Initially, private firms will only be allowed to operate freight services, with passenger services permitted by 2018. Public and private entities can receive licences to build their own railway infrastructures for which they could become operators of both the infrastructure and transport services, according to the legislation. Industry watchers expect private operators will be allowed to operate on the Ankara-Eski hir and Ankara-Konya lines. Major European rail engineers and operators, like Germany’s Deutsche Bahn, SNCF and Thales from France, European group Thalys, Japan’s Mitsubishi and Hyundai Rotem from Korea have set sights to Turkey. “There is much room for increased development of the rail transport sector. Less than 1% of cargo is currently transported by rail compared to a 20%-40% average in other countries. The recent privatisation of the sector is a step in the right direction,” Tom Gronnegaard Knudsen, a regional managing director for MAERSK Line, told OBG.
Rail links with neighbouring countries are essential for boosting trade ties. The TCDD has said reviving Turkey’s historic trade route between Asia and Europe with railroads would boost trade by $75bn a year. “Train transport is improving but has not kept pace with demand; the population is rising and more investment is needed. Turkey should try to collaborate with other countries in the sector, like Russia,” said Imran Okumu ş , general manager of Ulusoy and Varan Bus Group.
A railway connection between the north-eastern city of Kars and Azerbaijani capital of Baku via Georgia’s Tbilisi will open in 2015. The expected annual volume on the $600m line is 50,000 containers. The link will offer Caucasian and Central Asian nations an east-west corridor free of Russian control for the first time. Other international projects include an agreement between Lithuanian Railways and the TCDD. Inter-modal trains traveling through Belarus and Ukraine will arrive at Ukraine’s Odessa port. There, containers will be shipped to Turkish marine ports where the TCDD will distribute to Turkey and the Middle East, according to the journal Rail Turkey.
In the City
Rail is playing a bigger role in the lives of urban commuters, most of whom rely on public transport due to low car ownership rates. In Ankara and Istanbul, about 60% of residents use some form of public transport, according to Ela Babalık-Sutcliffe, a professor at the Department of City and Regional Planning at Ankara’s Middle East Technical University. In 2013 the government announced plans to expand Istanbul’s underground, increasing the length of routes to 400 km from 141 km and annual capacity to 7m passengers in 2016, then 11m by 2019. The Yenikapı extension of the metro, which opened in January 2014, is the first step in that direction. The second branch of the M1 line opened in June 2013, connecting Esenler. Above ground, Istanbul’s tram and rail lines transported an average of 1.6m people per day in 2014.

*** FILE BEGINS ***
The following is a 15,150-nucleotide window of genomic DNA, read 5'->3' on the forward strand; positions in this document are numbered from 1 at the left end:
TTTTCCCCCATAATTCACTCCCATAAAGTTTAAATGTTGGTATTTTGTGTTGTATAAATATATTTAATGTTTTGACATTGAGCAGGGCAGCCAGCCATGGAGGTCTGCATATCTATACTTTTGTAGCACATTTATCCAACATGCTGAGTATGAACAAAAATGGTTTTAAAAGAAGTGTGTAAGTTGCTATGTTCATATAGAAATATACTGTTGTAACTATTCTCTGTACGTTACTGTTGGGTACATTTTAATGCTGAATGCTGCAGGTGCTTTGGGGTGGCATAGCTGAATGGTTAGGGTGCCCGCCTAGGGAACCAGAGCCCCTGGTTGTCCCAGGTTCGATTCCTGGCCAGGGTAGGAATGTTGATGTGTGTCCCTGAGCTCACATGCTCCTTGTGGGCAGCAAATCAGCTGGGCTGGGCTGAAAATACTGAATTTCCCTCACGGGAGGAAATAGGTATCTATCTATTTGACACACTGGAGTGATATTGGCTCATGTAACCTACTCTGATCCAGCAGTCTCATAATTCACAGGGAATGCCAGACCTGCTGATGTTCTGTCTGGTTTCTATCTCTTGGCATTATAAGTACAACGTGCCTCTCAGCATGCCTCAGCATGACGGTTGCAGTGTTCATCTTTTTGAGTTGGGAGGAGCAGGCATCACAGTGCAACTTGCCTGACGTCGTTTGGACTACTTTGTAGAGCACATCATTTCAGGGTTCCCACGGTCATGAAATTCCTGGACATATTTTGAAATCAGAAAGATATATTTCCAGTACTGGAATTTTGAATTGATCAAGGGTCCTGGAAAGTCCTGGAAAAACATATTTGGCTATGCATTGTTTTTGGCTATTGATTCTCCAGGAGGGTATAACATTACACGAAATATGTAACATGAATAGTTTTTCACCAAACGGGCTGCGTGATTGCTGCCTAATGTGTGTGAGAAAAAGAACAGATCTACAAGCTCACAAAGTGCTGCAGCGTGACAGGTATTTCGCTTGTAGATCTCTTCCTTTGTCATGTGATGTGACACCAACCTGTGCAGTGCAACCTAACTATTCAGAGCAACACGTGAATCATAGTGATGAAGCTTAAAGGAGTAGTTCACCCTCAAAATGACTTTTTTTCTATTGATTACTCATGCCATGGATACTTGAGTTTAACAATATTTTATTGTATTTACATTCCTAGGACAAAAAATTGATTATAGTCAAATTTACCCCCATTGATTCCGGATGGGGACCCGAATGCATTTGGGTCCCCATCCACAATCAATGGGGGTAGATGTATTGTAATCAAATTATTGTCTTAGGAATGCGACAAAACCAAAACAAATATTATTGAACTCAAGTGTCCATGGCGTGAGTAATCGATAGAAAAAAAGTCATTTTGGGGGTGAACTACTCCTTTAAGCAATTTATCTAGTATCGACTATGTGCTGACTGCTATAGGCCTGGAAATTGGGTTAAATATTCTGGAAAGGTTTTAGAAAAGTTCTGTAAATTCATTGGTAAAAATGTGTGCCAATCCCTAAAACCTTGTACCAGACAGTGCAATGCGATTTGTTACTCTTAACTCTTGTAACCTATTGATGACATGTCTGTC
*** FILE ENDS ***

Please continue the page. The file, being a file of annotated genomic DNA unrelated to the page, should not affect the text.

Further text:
In the capital Ankara, the long-awaited 15-km Batıkent-Sincan metro line opened in December 2013, finishing 13 years after it was started. The Kızı laypleted in March 2014. 2015 should also see the opening of Tando ğ an-Keçiören line, which has taken two decades to complete. The slow pace of building these lines coincided with major investments in road infrastructure, contributing to a sharp jump in car-usage rate, which Babalık-Sutcliffe said is 35% today, compared to less than 20% in 1997.
In Bursa, Turkey’s fourth-largest city, a 6.5-km tram line opened in October 2013. Spanish company COMSA designed, built and electrified the circular line for €8m. Its 12 stops include two interchanges with the city’s light metro, with a fleet of 14 trains built by Turkish coach builder Durmaray and a bogey constructed by Siemens. COMSA was chosen again by the Gaziantep municipality in south-eastern Turkey for a €20m tram line, which included infrastructure, tracks, signals and power supply for a 6.5-km double track with eight stops. “Turkey still has major potential in terms of sustainable urban transport, because car ownership and usage are still relatively low in the cities. Public transportation use is high, due to the number of ‘captive riders’ who don’t have other vehicles,” Babalik-Sutcliffe told OBG. “But the lack of quality in public transport and local policymakers making cars the priority has created a serious risk for the trend. Already the use of public transport is on the decline.”